A MASSIVE THANK YOU to everyone who has already voted, especially those who have left comments too, and to those who are going to vote. It really is hugely appreciated, so thank you guys, you are the best! Lol, I won’t hold my breath, but I’ll quietly keep my fingers, toes and dragon wings crossed! 😉

So, there you go…as my little blog passes 39,000 visitors (a truly humbling number for such a tiny online diary about writing), I can only wonder what the next six months will bring… 😀

A HUGE thank you to all of you who keep the fires burning in this quiet cloister of the internet! You are all amazing and uber-cool dudes and dudettes! THANK YOU!!!!!! 😀 xxxx

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Book Signing: The Good, The Bad and The Ugly!

This is the second post I’ve written specifically on book signing, as this is a topic I have some experience with. So, I’d like to share what I’ve learnt and what the experience is like for authors embarking on this scary and exciting journey.

Back in 2012, I had a sell out book launch in prestigious ‘Bookseller Award Winning’ Octavia’s Bookshop, followed by a very successful Waterstones book signing tour. It was both exhausting and exhilarating and costly in terms of petrol/gas and parking, but I loved it and sold a lot of books! Yay! Octavia's Bookshop Cirencester

Fast forward to now. I’ve done my first book fair, my first reading and attended my first convention for my novel, White Mountain (published 1st Dec 2014 by Grimbold Books & Kristell Ink Publishing), and am embarking on yet more signing dates. Octavia's Bookshop

Along the way, I’ve learnt things that work and things that don’t and have had invaluable advice from booksellers and staff on what they like and are looking for, and what they really don’t like!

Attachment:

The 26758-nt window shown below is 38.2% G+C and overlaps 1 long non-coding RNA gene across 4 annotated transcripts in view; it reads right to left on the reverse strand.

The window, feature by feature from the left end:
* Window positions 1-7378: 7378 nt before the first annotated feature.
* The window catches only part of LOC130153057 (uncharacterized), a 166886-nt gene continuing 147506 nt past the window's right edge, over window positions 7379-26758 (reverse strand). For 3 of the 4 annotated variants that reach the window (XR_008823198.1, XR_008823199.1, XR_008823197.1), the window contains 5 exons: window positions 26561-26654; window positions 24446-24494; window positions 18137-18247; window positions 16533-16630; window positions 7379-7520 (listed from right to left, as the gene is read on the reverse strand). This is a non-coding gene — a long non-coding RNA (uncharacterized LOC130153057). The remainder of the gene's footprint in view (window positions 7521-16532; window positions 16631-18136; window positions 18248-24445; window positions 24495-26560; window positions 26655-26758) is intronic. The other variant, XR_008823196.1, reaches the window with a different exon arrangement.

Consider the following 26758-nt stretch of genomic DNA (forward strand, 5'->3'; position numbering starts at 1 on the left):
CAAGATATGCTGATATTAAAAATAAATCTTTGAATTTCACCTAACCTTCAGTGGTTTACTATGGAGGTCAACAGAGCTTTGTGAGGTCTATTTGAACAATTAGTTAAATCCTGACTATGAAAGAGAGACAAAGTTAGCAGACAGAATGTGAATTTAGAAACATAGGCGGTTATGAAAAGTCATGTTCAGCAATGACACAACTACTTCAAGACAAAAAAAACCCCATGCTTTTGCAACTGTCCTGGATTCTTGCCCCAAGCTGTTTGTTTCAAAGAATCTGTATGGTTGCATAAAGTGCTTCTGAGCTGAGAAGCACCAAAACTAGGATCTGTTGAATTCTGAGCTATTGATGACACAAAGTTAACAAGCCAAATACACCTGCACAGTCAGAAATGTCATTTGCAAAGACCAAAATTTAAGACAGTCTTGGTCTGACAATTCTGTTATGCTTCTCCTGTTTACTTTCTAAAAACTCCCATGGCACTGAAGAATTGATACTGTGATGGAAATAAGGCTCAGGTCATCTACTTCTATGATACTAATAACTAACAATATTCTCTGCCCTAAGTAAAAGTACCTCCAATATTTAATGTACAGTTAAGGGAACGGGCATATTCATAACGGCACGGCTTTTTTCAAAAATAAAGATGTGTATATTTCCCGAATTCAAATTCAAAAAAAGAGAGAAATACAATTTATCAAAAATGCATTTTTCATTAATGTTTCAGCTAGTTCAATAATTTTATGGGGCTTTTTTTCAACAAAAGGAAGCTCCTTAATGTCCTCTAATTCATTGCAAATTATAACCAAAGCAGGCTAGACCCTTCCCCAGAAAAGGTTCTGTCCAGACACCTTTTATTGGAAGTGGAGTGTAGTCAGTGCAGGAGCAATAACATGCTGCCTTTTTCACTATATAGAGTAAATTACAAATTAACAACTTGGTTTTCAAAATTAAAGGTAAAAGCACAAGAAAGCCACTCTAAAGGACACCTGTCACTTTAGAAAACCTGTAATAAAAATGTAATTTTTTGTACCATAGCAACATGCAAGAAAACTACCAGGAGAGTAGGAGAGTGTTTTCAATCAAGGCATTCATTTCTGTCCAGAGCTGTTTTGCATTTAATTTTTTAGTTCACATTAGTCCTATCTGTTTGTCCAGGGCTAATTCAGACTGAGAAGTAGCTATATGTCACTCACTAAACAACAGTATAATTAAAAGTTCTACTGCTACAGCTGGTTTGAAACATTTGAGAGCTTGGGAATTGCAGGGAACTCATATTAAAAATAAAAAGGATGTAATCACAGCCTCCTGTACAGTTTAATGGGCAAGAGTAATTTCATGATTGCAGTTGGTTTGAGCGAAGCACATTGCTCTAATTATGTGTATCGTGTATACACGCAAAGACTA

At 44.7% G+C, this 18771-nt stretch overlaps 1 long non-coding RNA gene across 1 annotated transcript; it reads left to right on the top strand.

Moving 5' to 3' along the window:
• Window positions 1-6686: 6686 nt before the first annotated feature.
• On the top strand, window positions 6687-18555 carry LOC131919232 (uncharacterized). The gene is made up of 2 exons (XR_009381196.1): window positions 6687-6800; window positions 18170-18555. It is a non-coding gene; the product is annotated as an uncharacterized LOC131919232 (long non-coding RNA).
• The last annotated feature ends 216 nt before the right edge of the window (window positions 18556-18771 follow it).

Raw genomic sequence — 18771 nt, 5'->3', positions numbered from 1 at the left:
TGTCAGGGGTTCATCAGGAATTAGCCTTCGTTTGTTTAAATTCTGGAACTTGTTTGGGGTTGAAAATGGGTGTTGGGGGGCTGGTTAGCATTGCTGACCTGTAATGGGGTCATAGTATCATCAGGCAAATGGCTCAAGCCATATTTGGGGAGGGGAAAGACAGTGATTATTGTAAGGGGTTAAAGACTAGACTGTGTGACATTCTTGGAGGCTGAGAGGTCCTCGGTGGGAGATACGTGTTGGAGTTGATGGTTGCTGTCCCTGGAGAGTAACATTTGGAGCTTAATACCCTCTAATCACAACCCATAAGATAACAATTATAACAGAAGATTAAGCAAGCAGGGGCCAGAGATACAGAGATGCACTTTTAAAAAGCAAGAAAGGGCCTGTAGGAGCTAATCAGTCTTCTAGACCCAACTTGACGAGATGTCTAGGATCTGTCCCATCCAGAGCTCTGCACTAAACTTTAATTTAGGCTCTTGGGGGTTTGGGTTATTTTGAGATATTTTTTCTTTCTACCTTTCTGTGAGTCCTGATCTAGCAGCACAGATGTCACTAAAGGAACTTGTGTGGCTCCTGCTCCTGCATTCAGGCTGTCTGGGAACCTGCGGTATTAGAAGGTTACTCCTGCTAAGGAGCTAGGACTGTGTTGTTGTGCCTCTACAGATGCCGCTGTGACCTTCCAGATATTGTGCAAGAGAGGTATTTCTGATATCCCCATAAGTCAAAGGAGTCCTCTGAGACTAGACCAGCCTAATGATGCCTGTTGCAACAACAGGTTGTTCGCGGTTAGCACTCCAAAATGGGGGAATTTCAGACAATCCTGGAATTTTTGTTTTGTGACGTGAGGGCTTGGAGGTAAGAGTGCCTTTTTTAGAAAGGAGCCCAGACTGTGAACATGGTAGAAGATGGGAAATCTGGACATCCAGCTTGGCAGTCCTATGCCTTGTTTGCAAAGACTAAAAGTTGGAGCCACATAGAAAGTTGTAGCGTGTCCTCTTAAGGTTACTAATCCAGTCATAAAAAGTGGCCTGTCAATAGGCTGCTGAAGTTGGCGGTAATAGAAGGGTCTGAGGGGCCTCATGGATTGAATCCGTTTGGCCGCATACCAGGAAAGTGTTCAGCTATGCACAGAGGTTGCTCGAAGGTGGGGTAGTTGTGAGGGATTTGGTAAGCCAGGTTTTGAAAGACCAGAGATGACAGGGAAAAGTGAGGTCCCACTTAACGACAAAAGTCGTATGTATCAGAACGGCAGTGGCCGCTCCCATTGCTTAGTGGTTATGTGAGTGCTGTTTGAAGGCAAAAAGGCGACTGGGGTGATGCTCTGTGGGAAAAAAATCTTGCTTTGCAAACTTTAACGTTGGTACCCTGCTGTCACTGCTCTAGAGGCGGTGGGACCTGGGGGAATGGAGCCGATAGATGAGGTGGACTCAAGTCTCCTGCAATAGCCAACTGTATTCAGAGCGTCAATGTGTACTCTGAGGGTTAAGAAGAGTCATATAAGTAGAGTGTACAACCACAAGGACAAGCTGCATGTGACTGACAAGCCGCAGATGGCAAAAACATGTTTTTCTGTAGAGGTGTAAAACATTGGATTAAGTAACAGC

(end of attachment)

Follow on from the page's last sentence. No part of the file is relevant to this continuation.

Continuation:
Now, getting any signing dates is an achievement in itself, it’s very tough out there and many bookshops simply aren’t interested in smaller press and indie authors, sadly all they want are the big names and celebrities to draw big crowds. However, another HUGE reason the large bookshop chains such as Waterstones, WHSmith’s, Foyles or Barnes & Noble in the US have pretty much stopped all indie author signings, is due to the bad behaviour of a few over zealous writers who have ruined things for the rest of us.

Stories of customers being accosted by authors prowling the shops, book in hand, and pouncing upon them or frogmarching them to the tills, have effectively given Waterstones the excuse to shut their doors to all of us. Yes, that one rotten apple really can spoil the barrel!

The climate out there for any author wanting to do signings, is certainly not easy. Waterstones in particular have actually stated that they are no longer doing local author signings in any of their stores, this is a new company wide policy, since I did my Waterstones signings two years ago, which has to be at least partly due to unprofessional bad behaviour by a few idiot authors.

So, what makes an author attractive or not to a bookshop? 45-Chepstow-Bookshop[1]

For what it’s worth, here’s what I’ve learnt about the art of book signing, I hope you find it helpful. In no particular order, here are my 8 do’s and don’ts:

DO’S

  1. Do your homework on the shop you’re signing in. What sort of books do they sell more of? What authors have signed there? Do they have a particular specialism or niche? What is the name of the owner or event manager? If you’re prepared, you’ll look like a true professional and will immediately impress the bookshop owner/staff. No, you don’t need to know every little detail about the shop, but you do need to look like you’re interested in them.
  2. Do organise yourself. Plan your event, what to take/is appropriate to take (depending on whether it’s a children’s bookshop, fantasy/horror bookshop, general book store etc.), know your route there, where the shop is, how to get there, how long it takes, petrol/gas needed, tolls, parking, everything. Will you be eating at any stage? Take water…ALWAYS TAKE WATER! Trust me, you’ll need it!
  3. Do publicise the event. You want it to be as big a success as it can be. So set up FB event pages, tell your family and friends and anyone who will listen. If it’s appropriate make up some cheap flyers or photocopies advertising the event that you can leave at work, try to organise some newspaper coverage if possible. 10614253_846486532082170_6044863703050848758_n[1]